Technical Background

Cloud computing tools and technologies have shown massive progress in providing safety and security in the case of cloud computing. Cloud forensic has become more significant in terms of the radical features of altering information (Janarthanan et al. 2021). In case of IT industry, the basic infrastructure of the company becomes solely dependent on cloud technology therefore, it becomes important to maintain the security of the users from unknown threats, such as, malware and ransomware. Therefore, in case of cloud forensics, there have been various tools and technologies for identification of any intrusion or falsification within the system. In this case study since the organisation deals with their day-to-day activities and transactions on the cloud based platform, therefore, it becomes important to take measures of these following tools.


Among all the tools available within the market, FROZEN appears to be one of the most efficient and effective tools. FROST has been one popular forensic tool especially designed for OpenStack Cloud Computing. With the application of this particular tool the user becomes able to store the log data in the Hash trees and revert it back in its cryptographic forms as well (Moussa et al. 2019). In addition, since the tool works on the user plane therefore, it possesses the minimal requirement for interacting with the operating system of the virtual machine of the guest. In addition, with the application of FROST, the IT manager in this case will also be able to draw the required information from the OpenStack Cloud system, without interacting with the provider’s systems.

UFED Cloud Analyser

Another major tool for ensuring the safety and recovering data from cloud computing involves UFED Cloud analyzer. With the application of this cloud forensic tool, the investigator becomes able to derive a large amount of essential data and information while investigating. The cloud sources here act as the mine of valuable and sensitive data (Uphoff et al. 2018). This particular tool helps to extract log-in credentials to get access to the previous user. In addition, this application also helps to preserve the forensic data and allow the investigators to get a unified format for their visualisation. On the other hand, with the application of the forensic tools, the investigators can also report, export and share the extracted data.

Other than these two specific tools, the two effective techniques can also be followed, for instance, Speeding cloud data and extracting them remotely (Akter, 2020). With the application of this particular tool, the investigator becomes able to track and break the malware’s previous activity logs, extract details regarding the location of the malware users and track their location history as well. In addition, with the help of this technology, the user can also get a progressive view including the thumbnails, timeline, maps, contacts and files as well.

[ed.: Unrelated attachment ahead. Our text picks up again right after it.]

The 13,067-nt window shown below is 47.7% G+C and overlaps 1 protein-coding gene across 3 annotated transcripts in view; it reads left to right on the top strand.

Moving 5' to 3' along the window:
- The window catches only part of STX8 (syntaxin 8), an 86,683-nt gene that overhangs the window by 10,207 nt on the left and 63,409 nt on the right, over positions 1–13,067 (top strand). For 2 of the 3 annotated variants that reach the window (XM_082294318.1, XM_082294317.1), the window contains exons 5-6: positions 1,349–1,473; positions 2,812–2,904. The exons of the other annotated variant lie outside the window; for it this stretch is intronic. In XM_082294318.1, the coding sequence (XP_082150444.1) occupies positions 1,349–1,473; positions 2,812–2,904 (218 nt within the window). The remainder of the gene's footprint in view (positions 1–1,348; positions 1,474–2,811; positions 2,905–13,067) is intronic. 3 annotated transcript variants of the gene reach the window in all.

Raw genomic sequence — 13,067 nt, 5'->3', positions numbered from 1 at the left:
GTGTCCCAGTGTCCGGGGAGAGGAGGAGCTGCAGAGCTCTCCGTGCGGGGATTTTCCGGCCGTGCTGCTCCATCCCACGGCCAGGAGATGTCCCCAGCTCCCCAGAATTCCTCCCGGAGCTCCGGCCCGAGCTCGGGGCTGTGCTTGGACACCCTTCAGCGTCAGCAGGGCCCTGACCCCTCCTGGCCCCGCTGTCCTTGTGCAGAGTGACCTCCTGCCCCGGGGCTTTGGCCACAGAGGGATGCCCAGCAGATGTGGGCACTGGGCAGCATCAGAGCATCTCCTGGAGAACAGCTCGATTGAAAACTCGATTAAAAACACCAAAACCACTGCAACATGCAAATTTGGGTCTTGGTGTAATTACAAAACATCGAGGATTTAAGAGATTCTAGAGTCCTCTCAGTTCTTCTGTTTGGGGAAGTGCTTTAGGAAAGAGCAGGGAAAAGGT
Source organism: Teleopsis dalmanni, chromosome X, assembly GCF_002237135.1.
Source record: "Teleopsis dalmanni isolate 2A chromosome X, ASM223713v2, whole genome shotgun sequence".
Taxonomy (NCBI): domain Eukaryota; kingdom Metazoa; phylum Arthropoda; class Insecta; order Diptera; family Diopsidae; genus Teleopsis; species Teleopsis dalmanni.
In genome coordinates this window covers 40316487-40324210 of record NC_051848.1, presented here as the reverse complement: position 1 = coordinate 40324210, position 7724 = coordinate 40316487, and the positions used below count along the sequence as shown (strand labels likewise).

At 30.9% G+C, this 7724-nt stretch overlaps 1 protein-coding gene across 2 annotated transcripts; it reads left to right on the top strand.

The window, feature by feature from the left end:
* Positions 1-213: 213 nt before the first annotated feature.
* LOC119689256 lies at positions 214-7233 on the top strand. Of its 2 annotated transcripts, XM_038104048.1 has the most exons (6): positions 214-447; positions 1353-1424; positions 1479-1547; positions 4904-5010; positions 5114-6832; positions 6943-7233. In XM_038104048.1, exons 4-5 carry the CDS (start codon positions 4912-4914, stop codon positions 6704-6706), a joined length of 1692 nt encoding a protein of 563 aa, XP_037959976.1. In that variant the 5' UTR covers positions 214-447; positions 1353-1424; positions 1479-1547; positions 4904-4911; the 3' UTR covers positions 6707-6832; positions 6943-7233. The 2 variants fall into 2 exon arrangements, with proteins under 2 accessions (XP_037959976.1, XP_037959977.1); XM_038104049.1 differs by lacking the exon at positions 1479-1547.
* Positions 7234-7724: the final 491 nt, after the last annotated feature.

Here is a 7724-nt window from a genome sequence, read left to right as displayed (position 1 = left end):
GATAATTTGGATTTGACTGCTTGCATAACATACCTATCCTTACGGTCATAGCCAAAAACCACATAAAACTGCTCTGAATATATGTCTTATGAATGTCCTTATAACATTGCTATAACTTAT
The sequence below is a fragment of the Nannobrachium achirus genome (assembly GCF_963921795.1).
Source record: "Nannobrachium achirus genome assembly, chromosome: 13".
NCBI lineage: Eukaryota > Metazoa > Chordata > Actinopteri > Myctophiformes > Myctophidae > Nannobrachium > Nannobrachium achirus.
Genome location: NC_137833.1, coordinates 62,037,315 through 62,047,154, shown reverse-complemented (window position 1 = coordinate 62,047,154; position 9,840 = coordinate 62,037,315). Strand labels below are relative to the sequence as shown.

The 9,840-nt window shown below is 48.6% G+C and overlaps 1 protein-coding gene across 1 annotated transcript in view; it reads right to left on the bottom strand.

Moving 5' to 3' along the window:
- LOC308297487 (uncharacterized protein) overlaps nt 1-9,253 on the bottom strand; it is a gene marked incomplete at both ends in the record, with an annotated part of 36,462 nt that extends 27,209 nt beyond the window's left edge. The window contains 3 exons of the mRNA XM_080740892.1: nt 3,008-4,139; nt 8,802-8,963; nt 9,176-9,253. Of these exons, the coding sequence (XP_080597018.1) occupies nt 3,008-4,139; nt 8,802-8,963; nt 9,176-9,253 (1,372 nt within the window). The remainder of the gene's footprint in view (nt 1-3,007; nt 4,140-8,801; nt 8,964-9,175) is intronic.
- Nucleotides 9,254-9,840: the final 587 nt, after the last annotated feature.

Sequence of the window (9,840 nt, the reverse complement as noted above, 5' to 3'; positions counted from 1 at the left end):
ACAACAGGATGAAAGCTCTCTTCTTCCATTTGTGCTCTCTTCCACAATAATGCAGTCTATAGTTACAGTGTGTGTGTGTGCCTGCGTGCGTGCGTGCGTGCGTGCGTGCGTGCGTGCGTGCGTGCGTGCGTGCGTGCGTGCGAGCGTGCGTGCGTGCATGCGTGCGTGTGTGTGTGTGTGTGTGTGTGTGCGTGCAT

Network Forensics/Cloud forensics: process, challenges and solutions

Network Forensics or Cloud Computing includes the procedure of identifying the malware, collecting the evidence preserving the evidence in a secured away, running test examinations, conducting analysis and reporting the digital evidence as well.  In the case of cloud computing, the major challenge that arises for the users lies in the fact that the customers do not get any access to their log files (Bhagariya et al. 2021). In case of an investigation, the cloud service providers generally do not provide any sort of segregation regarding their responsibilities towards their customers. Therefore, it becomes quite difficult for the user to recover the data in case it is lost or gets deleted (Alenezi et al. 2017). Since, in case of cloud computing, the data of the user’s system may reside at different geographic locations in various machines, therefore, recovering the deleted data or stolen information becomes quite challenging for the investigator or the user as well (Neware & Khan, 2018). Therefore, the concept of cloud forensics has become essential in today’s scenario. The other challenges of Cloud Forensic includes getting transparency and clear outlook to the API of the Cloud Service provider as well. However, in order to solve these issues, it is important to incorporate an Account Based Approach (Manral et al. 2019).